Nate shifted his weight from one foot to the next, his little jaw flexing. Several long moments passed, and then he said, “Deal.”
I was so surprised I might’ve needed to sit down.
He didn’t look remotely happy when he’d agreed, but he’d agreed, and I wasn’t giving him a chance to change his mind. I quickly grabbed some canned green beans, some kind of sausage, and bread.
“If you do anything to scare the others, they’ll bolt,” he said when I faced him. “They’ll stop trusting me, and they can’t survive out there.”
“I won’t do anything. I promise you that.”
Nate blew out a ragged breath. “Aren’t you worried that I’d hurt you? That someone else will? You don’t know me. You don’t know who I’m leading you to.”
The fact that he was asking that lessened any worry that I did have, but I met his stare as I zipped up the bag and reminded myself that I was, in fact, a badass Trojan. “I won’t let you or anyone else hurt me, Nate. If anyone did try to, I can promise you that will not end well for them.”
His eyes widened a little, but then he nodded. “Okay.”
Slinging the straps of the backpack over my shoulders, I smiled. “Okay.”* * *How Nate moved in and out of the community quickly became obvious the moment I realized he was leading me through a maze of cramped alleys in between abandoned homes, toward the same road Eaton lived on and all the way to end of it.
Hidden behind a car, we watched a Luxen patrol the chain-link fence that separated the community from a wooden area and the city.
The moment the Luxen had disappeared out of view, I looked over at Nate. “You know their schedule, don’t you?”
He nodded. “It’s like intervals, give or take a few minutes.” He rose. “Follow me.”
The fact that some kid without the aid of a watch could figure out exactly when the guards would be in a certain area was more than a little concerning. Filing that away to discuss with Luc when he returned, I followed Nate in the moonlight, across the cracked road and over a small patch of overgrown grass. Nate led me straight to a section of broken fence that was partially obscured.
Another thing that needed to be addressed.
We hurried through the trees, my eyes adjusting to the scarce moonlight. I had no idea how Nate was able to navigate, but I imagined it had a lot to do with repetition. He tripped a few times, though, over exposed roots and uneven ground.
The moment we cleared the woods and I could see the looming city, my stomach tumbled.
“This used to be a public park,” Nate explained as he strode forward, the weeds reaching his hips. “There were trails and stuff, and a lot of people used to run them. They’d have concerts here sometimes.”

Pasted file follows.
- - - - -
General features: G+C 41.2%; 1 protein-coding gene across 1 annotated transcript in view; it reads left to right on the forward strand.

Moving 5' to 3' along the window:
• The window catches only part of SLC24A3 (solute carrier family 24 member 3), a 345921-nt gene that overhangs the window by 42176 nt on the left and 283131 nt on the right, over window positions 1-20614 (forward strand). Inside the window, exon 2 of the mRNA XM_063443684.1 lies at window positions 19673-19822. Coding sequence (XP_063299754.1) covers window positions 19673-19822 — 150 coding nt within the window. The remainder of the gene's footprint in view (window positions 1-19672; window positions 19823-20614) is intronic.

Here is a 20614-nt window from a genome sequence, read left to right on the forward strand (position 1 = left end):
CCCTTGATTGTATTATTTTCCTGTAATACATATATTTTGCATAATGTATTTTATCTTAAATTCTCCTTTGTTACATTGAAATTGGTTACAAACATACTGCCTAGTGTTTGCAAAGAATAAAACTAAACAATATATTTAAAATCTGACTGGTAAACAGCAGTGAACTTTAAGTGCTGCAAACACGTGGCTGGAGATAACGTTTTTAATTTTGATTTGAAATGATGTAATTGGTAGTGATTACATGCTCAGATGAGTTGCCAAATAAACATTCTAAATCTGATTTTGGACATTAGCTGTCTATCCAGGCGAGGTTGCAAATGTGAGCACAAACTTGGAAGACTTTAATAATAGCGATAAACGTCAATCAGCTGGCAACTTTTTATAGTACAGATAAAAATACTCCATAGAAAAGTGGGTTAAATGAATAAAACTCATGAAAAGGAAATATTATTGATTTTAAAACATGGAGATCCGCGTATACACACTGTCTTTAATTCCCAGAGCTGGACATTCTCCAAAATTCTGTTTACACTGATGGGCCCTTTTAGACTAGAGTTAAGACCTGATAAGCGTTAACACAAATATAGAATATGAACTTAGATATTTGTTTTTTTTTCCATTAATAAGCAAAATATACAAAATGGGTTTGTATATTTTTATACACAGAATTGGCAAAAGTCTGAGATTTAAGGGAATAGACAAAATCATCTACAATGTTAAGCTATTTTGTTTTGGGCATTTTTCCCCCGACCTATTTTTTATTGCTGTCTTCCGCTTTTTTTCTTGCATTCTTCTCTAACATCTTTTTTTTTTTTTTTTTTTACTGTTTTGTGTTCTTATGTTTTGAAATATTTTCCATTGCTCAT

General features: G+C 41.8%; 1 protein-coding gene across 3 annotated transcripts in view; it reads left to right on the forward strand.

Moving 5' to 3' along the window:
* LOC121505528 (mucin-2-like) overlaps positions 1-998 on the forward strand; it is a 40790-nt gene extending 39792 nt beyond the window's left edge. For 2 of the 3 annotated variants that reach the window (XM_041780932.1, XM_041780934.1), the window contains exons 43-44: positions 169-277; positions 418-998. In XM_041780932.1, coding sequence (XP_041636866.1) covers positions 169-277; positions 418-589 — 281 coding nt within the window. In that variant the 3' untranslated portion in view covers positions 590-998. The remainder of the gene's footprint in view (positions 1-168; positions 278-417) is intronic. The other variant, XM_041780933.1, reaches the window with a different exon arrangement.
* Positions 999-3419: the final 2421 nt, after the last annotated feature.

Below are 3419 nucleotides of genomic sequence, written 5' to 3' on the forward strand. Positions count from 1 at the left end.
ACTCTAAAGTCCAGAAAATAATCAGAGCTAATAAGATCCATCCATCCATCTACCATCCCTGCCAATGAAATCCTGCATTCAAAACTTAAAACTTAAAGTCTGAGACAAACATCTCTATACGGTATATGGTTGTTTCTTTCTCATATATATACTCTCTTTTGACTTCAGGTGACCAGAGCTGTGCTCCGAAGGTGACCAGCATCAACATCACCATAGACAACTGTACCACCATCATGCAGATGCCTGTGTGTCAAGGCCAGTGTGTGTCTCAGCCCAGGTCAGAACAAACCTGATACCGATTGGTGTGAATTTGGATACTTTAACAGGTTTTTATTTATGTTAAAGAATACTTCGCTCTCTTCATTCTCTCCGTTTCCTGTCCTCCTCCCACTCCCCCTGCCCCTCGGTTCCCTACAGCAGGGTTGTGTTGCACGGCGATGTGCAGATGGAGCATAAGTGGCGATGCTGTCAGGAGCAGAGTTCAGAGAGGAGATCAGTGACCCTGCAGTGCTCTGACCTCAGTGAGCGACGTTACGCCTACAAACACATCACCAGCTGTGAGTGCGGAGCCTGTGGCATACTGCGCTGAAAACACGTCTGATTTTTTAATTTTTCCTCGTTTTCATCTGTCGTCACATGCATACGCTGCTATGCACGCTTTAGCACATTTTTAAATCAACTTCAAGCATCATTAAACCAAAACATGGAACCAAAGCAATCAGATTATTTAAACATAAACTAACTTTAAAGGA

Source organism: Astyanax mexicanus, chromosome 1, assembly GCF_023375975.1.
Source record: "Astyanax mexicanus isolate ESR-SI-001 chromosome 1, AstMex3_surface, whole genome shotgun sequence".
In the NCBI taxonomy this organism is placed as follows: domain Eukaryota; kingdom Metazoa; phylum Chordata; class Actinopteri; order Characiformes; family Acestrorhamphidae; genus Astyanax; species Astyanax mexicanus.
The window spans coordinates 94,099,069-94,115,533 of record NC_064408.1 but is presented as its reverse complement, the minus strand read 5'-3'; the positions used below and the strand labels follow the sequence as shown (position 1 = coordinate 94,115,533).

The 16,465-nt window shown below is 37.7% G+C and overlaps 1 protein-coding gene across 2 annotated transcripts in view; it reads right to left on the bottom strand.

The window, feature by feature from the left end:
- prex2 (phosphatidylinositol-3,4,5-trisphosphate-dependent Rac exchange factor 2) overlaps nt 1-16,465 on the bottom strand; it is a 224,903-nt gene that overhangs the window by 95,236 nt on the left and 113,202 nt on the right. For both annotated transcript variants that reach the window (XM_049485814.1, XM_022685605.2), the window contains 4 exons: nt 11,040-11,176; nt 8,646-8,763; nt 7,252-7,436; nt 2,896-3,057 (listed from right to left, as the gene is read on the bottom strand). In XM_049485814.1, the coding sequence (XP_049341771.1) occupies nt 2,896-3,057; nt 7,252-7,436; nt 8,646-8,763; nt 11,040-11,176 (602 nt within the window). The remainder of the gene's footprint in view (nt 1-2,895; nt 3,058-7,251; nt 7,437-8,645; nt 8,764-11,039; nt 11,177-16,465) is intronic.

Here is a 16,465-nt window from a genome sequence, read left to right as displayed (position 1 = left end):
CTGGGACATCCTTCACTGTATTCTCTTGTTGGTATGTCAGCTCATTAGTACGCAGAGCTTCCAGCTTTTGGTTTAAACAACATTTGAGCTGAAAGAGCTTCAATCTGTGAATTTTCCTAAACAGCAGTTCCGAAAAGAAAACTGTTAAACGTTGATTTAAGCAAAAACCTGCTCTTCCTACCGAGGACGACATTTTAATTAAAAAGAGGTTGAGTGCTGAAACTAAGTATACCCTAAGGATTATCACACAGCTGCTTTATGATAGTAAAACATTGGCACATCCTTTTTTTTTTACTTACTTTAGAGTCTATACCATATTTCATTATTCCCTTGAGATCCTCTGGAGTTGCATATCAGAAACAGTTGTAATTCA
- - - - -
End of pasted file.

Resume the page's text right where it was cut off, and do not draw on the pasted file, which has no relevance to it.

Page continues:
Dead lampposts rose out of the grass, and every so often I’d see a shape of something underneath grass that might’ve been a bench. “Did you go to them?”
“Some of them.”
We reached the end of the park, and I could feel the ground change under my feet, shifting from grass to cement. What I guessed might’ve been a parking lot had been converted into a temporary campsite. Tents sat every so many feet, some half-collapsed and others rippling in the wind. A chill swept down my spine as we walked past them and onto one that must’ve been a busy street at one time.
Cars sat untouched in the middle of the road, some with the doors wide open and windows blown out, while others looked virtually untouched with the exception of the wear and tear of the years of exposure. Papers and pieces of cloth drifted across the street, stopping only to be caught by the wind once more and carried toward darkened storefronts. I kept picturing a pack of wild dogs erupting out the shadows, but that didn’t happen as Nate led me down a street.
Tall, dark shapes stretched into the night sky, silent and foreboding, but for a moment, I could almost imagine dozens of lights glowing from windows of the skyscrapers, the hum of traffic and people going about their lives.
And I thought of home.
My heart squeezed. I tried not to think of my old life, one in a bustling city full of sound and people and normalcy. Or at least the facsimile of normalcy, but seeing what had become of Houston made me wonder if there would be more cities like this, and it made me miss … before. Not that I wanted to go back to being blind to what was happening or to who I was or to be without Luc, but there was a simplicity that I missed, along with my friends and …
A knot of emotion lodged in my throat. God, I missed her, and those feelings hadn’t become any less confusing or easier to deal with. I hated her and I loved her. Just like I hated my fake life in Columbia but also loved it.